Most broodmare owners know that tall fescue should be avoided during late gestation. While tall fescue serves as a useful forage for nonpregnant horses, pregnant mares consuming endophyte-infected tall fescue can suffer an array of problems, including:
- Prolonged gestation and subsequent birthing difficulties:
- Abortion or stillbirth;
- Premature separation of the placenta, known as red bag;
- Thickened or retained placenta; and
- Decreased or absent milk production, including colostrum.
â€œTall fescue infected with a particular endophyte, or fungus, that produces specific chemicals called ergoline alkaloids results in reproductive dysfunction,â€ explained Kathleen Crandell, Ph.D., a nutritionist for Kentucky Equine Research.
Examples of ergoline alkaloids potentially responsible for reproductive problems include ergonovine, ergovaline, and ergotamine, among others. In cattle exposed to these chemicals, blood vessels in the lower limbs constrict, known as vasoconstriction, resulting in sloughing of hooves in cold locales and increased body temperature in warm regions.
While horses do not react as severely as cattle following exposure to ergoline alkaloids, studies show that vasoconstriction in the lower limbs occurs, as does coolness of the extremities, in horses. In addition, horses show excessive sweating and delayed recovery from exercise in hot conditions, likely due to decreased capacity for evaporative cooling because of limited blood flow to the skin.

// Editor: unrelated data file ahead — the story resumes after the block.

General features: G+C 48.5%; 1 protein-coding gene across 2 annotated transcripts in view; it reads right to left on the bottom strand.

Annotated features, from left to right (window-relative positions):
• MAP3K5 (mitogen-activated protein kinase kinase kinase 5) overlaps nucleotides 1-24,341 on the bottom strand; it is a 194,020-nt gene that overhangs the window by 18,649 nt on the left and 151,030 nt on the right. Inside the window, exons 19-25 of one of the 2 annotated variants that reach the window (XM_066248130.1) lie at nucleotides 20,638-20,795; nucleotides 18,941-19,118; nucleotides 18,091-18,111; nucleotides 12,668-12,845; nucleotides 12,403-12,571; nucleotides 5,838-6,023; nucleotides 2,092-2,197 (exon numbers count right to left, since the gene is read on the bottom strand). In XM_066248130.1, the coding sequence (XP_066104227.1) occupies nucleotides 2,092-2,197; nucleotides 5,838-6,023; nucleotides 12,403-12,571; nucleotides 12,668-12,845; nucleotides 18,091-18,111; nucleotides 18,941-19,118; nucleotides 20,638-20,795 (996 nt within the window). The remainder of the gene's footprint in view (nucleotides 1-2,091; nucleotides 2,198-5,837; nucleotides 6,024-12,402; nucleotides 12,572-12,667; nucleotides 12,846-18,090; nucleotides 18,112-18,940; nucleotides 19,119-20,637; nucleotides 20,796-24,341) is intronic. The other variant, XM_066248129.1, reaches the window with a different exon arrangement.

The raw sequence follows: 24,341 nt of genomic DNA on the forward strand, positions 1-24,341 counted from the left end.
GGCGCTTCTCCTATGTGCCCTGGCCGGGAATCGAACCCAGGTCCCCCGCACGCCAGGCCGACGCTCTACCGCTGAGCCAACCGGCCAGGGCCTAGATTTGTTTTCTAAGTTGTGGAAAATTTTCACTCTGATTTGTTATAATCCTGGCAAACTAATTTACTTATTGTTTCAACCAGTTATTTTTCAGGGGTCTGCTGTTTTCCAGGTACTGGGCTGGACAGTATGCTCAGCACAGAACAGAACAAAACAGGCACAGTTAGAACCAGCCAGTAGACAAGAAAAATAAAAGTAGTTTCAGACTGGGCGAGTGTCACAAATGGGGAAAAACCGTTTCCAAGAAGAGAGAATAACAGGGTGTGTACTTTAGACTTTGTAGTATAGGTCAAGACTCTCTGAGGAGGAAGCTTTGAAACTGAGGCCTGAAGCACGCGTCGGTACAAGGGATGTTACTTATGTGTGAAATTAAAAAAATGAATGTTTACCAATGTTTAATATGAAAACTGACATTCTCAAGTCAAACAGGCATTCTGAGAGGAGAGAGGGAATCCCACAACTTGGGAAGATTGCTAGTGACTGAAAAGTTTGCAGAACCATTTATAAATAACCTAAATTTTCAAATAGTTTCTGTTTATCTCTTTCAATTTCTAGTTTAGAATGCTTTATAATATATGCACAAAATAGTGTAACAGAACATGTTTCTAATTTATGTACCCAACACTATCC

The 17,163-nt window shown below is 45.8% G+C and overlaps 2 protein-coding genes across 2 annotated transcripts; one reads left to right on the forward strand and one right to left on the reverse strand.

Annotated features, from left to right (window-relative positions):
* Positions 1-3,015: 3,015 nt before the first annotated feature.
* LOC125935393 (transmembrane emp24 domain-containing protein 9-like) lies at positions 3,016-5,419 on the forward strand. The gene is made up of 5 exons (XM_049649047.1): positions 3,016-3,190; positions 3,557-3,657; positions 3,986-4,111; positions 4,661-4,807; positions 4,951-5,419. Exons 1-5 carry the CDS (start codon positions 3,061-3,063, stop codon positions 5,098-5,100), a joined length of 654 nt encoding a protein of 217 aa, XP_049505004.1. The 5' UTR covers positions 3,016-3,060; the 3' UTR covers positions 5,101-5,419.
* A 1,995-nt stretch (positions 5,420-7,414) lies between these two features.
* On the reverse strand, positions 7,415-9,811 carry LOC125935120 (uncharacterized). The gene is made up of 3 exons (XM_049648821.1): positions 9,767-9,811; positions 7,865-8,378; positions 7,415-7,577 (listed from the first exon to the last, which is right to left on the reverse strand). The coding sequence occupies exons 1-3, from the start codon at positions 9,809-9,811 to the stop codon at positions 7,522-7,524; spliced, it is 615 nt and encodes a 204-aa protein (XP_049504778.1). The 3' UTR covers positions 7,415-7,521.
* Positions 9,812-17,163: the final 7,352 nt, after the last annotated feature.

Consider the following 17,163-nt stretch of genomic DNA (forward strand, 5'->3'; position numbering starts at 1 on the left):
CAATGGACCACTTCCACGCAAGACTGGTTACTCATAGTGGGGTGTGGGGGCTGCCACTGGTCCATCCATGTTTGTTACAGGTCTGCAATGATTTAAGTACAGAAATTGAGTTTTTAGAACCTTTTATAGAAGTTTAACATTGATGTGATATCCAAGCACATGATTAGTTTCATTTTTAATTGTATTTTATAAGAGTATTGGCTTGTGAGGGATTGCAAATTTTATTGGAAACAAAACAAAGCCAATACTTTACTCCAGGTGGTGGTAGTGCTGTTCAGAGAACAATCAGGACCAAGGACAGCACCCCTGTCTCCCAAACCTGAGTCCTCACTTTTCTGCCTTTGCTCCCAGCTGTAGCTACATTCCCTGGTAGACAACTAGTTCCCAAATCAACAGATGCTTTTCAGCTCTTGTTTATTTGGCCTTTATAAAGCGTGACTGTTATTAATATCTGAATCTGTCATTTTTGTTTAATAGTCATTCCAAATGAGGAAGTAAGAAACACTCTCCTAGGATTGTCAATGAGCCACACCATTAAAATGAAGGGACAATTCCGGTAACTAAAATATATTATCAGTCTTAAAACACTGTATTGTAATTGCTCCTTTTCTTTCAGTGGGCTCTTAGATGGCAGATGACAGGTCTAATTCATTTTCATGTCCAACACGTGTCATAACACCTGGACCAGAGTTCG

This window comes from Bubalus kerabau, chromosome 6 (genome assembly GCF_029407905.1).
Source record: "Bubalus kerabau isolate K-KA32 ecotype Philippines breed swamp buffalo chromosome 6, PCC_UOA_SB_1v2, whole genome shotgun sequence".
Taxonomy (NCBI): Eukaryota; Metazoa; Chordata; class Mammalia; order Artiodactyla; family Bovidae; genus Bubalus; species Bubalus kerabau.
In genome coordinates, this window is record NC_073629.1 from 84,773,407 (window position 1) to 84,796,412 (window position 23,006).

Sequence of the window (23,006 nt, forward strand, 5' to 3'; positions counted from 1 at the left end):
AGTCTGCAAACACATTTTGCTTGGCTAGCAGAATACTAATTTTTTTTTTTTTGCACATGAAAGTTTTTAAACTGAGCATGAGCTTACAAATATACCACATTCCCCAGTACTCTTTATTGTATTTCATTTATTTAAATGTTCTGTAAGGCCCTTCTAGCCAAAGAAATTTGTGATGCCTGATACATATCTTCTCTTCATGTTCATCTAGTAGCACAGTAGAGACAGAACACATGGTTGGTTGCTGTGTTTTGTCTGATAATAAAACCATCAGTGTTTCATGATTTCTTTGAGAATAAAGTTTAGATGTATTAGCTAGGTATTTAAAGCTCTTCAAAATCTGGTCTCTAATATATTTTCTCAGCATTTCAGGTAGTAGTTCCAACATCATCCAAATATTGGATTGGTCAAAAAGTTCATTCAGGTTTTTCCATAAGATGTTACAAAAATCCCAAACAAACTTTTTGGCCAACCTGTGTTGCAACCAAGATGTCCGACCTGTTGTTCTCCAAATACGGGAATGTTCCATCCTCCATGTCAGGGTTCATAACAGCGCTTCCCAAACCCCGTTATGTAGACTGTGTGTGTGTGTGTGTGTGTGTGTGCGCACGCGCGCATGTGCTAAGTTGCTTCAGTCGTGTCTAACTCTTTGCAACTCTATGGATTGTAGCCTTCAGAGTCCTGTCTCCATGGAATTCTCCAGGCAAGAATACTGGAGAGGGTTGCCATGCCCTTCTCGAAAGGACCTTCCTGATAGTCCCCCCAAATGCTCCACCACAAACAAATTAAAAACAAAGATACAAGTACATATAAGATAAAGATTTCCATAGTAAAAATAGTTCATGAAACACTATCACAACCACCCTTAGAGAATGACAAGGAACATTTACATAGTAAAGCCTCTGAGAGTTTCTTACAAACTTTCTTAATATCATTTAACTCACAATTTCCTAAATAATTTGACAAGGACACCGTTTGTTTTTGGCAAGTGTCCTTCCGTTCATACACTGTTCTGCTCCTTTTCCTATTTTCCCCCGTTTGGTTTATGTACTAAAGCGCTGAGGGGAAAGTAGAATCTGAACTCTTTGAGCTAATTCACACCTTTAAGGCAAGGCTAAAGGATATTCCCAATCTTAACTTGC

Considering the vasoconstrictive effects of ergoline alkaloids, one group of researchers recently hypothesized that vasoconstriction in the uterus may explain reproductive dysfunction in mares consuming endophyte-laden fescue. To test this theory, the research team isolated uterine arteries from mares and, in a laboratory setting, assessed arterial constriction when exposed to various ergoline alkaloids. Arteries and veins from the lower limbs were also tested.
As expected, ergot alkaloids caused vasoconstriction in limbs. In contrast, uterine arteries did not constrict following exposure to ergoline alkaloids, suggesting the â€œeffects of ergot alkaloids on fetal development may not be a consequence of restricted blood flow.â€
â€œThe truth is, we still donâ€™t know which molecules found in tall fescue cause reproductive dysfunction or how exactly these chemicals exert their negative effects,â€ summarized Crandell.
She added, â€œBest practices include avoiding tall fescue in all late pregnant mares, not just as pasture but also as hay. If you are unsure what tall fescue looks like or what else to offer your mares if avoidance is impossible,, consult with a KER nutrition advisor.â€
*Klotz, J.L., and K.J. McDowell. 2017. Tall fescue ergot alkaloids are vasoactive in equine vasculature. Journal of Animal Science 95(11):5151-5160.